German Issue & Private-Purchase Combs
following was taken from the Die Neue Feldpost newsletter
& was done so with permission of the publisher.
We would like to thank him for his generosity as well
as thank all those who have contributed to this
article. It is with their efforts, we are able
to share this valuable research with the rest of you.
the soldier's initial issue, charged back to him as
was many of his toiletry items if he did not already
possess them, was a small comb. This comb was
necessary since the regulations allowed hair to be
worn long on the top while shorn at the sides, known
in the U.S. as "Whitewalls".
that was available from unit stores and the canteen
came in two versions: one in aluminum and the other in
plastic/bakelite. The last comb was of standard
design and was divided into one half each, standard
and fine teeth. These combs are almost identical
to the inexpensive small black combs available in
several stores today.
plastic/bakelite version seems to have been by far the
most common and came in several colors. The most
widely used color was orange, the same shade as the
lard containers of that color. And like the lard
boxes, the other colors used were white, brown (like
the field telephone cases), and black. Tan was
also said to have been used but this author has not
yet come across one in this color.
items were made by several small firms and as a result
some are molded with company names and logos while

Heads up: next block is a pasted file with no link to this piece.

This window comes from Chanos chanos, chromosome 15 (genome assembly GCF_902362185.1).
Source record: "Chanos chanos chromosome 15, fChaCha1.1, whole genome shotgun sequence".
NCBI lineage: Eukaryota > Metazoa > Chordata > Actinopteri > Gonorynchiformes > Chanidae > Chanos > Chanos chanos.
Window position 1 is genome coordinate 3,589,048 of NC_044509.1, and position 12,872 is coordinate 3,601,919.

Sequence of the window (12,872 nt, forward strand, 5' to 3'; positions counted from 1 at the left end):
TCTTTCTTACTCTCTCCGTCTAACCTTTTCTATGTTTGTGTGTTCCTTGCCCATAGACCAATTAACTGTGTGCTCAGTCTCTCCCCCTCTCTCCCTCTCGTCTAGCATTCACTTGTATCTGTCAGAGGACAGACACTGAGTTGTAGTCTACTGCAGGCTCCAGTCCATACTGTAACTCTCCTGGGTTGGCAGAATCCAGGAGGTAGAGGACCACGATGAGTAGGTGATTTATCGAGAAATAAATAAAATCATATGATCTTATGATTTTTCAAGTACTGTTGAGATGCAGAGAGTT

others are plain. None have Waffenamt stampings
or R.B. numbers. Inquiries to the Mil.Ges.Forsch.Amt
/ Freiburg resulted in the following letter dated
Price per comb was set at 3 Pfennig
the enlistee/draftee did not possess a
personal comb, then one would be issued and
charged to his first month's pay among other
Production of this item was halted in 1943
since vast stockpiles existed which included
confiscated ones from other nations and
was not an accountable item, therefore no
entry was required in the Soldbuch.
type of comb issued and used, but not very popular
with the soldiers was the "horse comb".
This comb was longer than the style illustrated here
and appears to be a very crude casting. The
edges are rough and there is a lot of
"flash" left on the parting line. Like
the one pictured, the "horse comb" we
examined has a triangular maker's logo, but it is
illegible. There were also bakelite versions the
same size as the "horse comb".
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